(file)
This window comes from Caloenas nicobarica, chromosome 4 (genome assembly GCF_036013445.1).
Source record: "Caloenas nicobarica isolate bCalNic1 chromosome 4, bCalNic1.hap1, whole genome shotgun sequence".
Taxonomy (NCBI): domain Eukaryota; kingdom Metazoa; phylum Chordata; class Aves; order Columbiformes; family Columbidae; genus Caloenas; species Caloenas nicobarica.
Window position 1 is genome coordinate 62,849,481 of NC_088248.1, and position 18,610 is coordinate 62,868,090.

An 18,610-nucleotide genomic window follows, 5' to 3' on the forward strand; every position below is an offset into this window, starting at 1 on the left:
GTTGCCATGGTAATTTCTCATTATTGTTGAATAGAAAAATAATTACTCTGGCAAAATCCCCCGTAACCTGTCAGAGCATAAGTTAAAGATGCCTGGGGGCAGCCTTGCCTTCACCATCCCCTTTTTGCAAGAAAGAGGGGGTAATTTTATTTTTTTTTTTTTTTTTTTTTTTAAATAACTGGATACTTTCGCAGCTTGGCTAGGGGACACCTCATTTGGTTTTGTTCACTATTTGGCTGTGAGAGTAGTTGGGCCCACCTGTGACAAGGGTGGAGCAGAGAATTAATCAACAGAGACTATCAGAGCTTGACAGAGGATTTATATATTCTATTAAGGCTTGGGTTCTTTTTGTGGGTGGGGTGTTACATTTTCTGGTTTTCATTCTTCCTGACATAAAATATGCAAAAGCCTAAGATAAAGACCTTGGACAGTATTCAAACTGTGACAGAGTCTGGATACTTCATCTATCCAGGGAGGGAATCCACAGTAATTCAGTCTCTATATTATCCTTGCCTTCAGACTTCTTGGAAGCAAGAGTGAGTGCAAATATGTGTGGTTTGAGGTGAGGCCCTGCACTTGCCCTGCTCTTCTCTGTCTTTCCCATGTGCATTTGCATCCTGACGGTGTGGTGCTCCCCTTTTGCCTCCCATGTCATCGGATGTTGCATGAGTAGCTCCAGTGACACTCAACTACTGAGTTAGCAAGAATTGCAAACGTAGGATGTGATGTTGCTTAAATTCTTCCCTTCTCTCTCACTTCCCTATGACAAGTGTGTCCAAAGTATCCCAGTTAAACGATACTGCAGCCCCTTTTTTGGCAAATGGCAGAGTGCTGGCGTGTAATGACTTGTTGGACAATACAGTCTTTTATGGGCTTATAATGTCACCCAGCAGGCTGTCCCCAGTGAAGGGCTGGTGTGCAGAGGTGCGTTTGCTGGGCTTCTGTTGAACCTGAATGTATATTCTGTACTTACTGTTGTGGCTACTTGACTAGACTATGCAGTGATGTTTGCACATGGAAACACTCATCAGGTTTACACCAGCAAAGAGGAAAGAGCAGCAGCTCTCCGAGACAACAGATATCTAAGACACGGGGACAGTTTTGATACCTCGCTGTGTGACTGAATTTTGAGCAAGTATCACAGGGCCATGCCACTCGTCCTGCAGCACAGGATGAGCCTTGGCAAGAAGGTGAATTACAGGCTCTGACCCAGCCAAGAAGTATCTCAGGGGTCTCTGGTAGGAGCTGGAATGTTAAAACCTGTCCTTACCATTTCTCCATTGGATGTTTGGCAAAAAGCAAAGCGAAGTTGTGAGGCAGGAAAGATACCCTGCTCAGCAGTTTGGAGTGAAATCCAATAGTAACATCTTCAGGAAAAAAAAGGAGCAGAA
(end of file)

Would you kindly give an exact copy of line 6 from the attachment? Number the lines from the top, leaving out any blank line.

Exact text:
GTTGCCATGGTAATTTCTCATTATTGTTGAATAGAAAAATAATTACTCTGGCAAAATCCCCCGTAACCTGTCAGAGCATAAGTTAAAGATGCCTGGGGGCAGCCTTGCCTTCACCATCCCCTTTTTGCAAGAAAGAGGGGGTAATTTTATTTTTTTTTTTTTTTTTTTTTTTAAATAACTGGATACTTTCGCAGCTTGGCTAGGGGACACCTCATTTGGTTTTGTTCACTATTTGGCTGTGAGAGTAGTTGGGCCCACCTGTGACAAGGGTGGAGCAGAGAATTAATCAACAGAGACTATCAGAGCTTGACAGAGGATTTATATATTCTATTAAGGCTTGGGTTCTTTTTGTGGGTGGGGTGTTACATTTTCTGGTTTTCATTCTTCCTGACATAAAATATGCAAAAGCCTAAGATAAAGACCTTGGACAGTATTCAAACTGTGACAGAGTCTGGATACTTCATCTATCCAGGGAGGGAATCCACAGTAATTCAGTCTCTATATTATCCTTGCCTTCAGACTTCTTGGAAGCAAGAGTGAGTGCAAATATGTGTGGTTTGAGGTGAGGCCCTGCACTTGCCCTGCTCTTCTCTGTCTTTCCCATGTGCATTTGCATCCTGACGGTGTGGTGCTCCCCTTTTGCCTCCCATGTCATCGGATGTTGCATGAGTAGCTCCAGTGACACTCAACTACTGAGTTAGCAAGAATTGCAAACGTAGGATGTGATGTTGCTTAAATTCTTCCCTTCTCTCTCACTTCCCTATGACAAGTGTGTCCAAAGTATCCCAGTTAAACGATACTGCAGCCCCTTTTTTGGCAAATGGCAGAGTGCTGGCGTGTAATGACTTGTTGGACAATACAGTCTTTTATGGGCTTATAATGTCACCCAGCAGGCTGTCCCCAGTGAAGGGCTGGTGTGCAGAGGTGCGTTTGCTGGGCTTCTGTTGAACCTGAATGTATATTCTGTACTTACTGTTGTGGCTACTTGACTAGACTATGCAGTGATGTTTGCACATGGAAACACTCATCAGGTTTACACCAGCAAAGAGGAAAGAGCAGCAGCTCTCCGAGACAACAGATATCTAAGACACGGGGACAGTTTTGATACCTCGCTGTGTGACTGAATTTTGAGCAAGTATCACAGGGCCATGCCACTCGTCCTGCAGCACAGGATGAGCCTTGGCAAGAAGGTGAATTACAGGCTCTGACCCAGCCAAGAAGTATCTCAGGGGTCTCTGGTAGGAGCTGGAATGTTAAAACCTGTCCTTACCATTTCTCCATTGGATGTTTGGCAAAAAGCAAAGCGAAGTTGTGAGGCAGGAAAGATACCCTGCTCAGCAGTTTGGAGTGAAATCCAATAGTAACATCTTCAGGAAAAAAAAGGAGCAGAA